The Drop-Off

I noticed them when I entered the busy Starbucks. A squirt of a towhead with a black skeleton shirt with his lanky, pre-teen sister. Stationed at a table, the boy popped up every few minutes, walking on his tiptoes like my little girl did. Their handsome father wore shorts and flip-flops.

I wondered if they were home schooled with Dad as their teacher. Or maybe he wore a fireman’s uniform–one day on–one day off. His eyes were riveted toward his kids with a huge smile stretched over his face. It made me smile as I sipped a half-caf-grande in a real mug.

I need to get out more.

The boy passed my chair two more times until I saw his eyes light up. “There’s my mom!”

I thought that an odd thing to say.

Then Dad kissed both children unashamedly and glanced up at a woman with wavy hair that matched her daughter. I thought I detected an emotional response to each, but as quickly as I noticed it, it was gone.

Both children met their young mother with a sweet greeting as she smiled and checked her cell phone. When I looked back at the father, he’d disappeared.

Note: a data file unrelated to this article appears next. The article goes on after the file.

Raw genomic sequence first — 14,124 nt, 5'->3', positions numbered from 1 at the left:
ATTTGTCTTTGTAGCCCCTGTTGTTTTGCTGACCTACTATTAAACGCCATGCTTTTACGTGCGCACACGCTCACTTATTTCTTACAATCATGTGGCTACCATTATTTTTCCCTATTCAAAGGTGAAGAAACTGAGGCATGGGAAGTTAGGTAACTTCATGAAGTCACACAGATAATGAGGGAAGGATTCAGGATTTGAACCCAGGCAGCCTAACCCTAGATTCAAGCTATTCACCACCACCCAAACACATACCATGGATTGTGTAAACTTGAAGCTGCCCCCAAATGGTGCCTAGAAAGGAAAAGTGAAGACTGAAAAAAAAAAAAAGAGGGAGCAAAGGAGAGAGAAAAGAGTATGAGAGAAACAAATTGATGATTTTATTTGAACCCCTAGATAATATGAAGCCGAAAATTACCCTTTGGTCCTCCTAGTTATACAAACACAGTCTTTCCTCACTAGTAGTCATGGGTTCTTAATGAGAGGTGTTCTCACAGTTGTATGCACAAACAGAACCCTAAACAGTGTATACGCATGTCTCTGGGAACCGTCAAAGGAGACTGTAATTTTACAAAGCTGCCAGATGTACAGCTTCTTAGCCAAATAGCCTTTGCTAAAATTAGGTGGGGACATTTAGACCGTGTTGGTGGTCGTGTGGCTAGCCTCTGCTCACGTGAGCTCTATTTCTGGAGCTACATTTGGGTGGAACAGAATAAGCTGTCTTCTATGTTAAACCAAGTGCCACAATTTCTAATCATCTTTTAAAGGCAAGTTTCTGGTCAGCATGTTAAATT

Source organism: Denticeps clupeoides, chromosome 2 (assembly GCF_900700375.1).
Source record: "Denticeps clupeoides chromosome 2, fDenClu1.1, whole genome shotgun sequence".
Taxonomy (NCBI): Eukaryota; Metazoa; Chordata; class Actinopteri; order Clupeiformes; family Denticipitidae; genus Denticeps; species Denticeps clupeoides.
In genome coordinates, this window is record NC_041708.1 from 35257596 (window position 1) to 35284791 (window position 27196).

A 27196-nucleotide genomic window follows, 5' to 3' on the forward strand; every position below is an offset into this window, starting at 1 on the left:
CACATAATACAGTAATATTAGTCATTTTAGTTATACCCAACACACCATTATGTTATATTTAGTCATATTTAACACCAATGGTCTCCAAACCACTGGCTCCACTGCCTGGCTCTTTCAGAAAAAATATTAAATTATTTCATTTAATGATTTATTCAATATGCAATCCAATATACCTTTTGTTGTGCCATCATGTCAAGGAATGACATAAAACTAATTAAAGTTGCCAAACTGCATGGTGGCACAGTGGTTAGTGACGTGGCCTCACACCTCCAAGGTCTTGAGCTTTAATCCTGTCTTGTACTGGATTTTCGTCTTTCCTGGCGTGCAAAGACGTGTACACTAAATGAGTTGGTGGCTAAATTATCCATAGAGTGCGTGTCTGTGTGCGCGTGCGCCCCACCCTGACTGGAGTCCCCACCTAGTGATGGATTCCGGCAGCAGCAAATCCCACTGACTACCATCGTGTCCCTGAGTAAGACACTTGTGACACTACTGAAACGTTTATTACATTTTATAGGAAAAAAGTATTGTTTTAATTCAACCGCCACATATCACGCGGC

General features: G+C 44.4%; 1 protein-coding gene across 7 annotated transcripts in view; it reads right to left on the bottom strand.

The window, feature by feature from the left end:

I swallowed.

It wasn’t what I thought. That’s the problem with getting out. There is sadness. But it must be seen. If I don’t see what is happening, I might assume that everyone was like me. From a family with a mom and a dad who not only loved each other, but on most days, liked each other.

How could I write to an audience that grew up differently. How could I care for them, when I don’t even know them.

It is good to get out, it’s just not comfortable.

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